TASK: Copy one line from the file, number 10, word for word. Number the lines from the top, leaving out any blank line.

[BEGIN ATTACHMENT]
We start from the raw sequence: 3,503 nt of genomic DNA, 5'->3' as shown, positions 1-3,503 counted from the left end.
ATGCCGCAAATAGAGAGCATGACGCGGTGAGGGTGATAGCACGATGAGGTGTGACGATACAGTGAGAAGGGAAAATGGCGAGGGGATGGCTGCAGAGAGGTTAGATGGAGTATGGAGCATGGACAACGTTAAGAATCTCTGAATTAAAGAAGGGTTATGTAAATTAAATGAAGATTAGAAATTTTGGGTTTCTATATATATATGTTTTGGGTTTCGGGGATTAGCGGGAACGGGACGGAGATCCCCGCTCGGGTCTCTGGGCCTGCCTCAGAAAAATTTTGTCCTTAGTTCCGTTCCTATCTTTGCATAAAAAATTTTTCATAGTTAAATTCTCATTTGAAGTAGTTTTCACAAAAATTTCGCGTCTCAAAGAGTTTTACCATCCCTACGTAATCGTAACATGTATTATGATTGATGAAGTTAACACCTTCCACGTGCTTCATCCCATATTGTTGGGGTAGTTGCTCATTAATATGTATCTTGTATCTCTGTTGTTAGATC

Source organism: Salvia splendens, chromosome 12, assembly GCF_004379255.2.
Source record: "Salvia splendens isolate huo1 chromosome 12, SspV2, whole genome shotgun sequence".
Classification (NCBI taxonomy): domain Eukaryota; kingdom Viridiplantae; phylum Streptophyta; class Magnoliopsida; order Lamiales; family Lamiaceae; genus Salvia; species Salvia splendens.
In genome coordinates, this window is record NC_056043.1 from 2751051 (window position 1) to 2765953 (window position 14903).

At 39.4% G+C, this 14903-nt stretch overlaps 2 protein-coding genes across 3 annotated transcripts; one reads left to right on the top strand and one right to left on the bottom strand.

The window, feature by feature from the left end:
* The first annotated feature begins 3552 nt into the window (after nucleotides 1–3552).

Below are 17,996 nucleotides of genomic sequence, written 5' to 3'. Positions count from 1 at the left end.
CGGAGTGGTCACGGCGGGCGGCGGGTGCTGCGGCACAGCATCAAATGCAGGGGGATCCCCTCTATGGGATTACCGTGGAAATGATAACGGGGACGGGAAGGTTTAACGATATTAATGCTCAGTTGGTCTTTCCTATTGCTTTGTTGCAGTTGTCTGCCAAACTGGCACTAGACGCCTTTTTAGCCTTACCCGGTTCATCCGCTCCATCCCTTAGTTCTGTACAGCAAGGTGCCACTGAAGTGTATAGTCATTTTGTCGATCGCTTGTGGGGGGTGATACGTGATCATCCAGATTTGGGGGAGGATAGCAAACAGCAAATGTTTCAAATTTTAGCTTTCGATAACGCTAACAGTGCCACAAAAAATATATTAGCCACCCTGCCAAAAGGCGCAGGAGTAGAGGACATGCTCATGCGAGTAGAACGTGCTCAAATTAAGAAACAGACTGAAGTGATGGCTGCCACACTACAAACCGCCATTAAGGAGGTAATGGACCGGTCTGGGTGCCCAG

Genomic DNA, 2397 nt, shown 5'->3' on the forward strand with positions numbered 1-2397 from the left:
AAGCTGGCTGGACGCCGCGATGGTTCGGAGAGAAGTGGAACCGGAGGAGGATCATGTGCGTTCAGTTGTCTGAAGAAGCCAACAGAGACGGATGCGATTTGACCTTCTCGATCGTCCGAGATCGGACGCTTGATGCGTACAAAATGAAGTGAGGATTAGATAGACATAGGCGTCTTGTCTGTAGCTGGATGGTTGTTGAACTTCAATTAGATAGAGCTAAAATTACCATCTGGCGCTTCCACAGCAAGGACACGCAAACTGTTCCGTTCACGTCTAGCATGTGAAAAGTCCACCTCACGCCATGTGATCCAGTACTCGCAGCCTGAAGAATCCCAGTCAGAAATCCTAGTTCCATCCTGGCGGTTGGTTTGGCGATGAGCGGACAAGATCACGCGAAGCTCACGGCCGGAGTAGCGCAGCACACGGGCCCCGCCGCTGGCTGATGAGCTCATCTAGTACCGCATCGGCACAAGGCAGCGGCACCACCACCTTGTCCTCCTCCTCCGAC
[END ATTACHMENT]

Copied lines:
Below are 17,996 nucleotides of genomic sequence, written 5' to 3'. Positions count from 1 at the left end.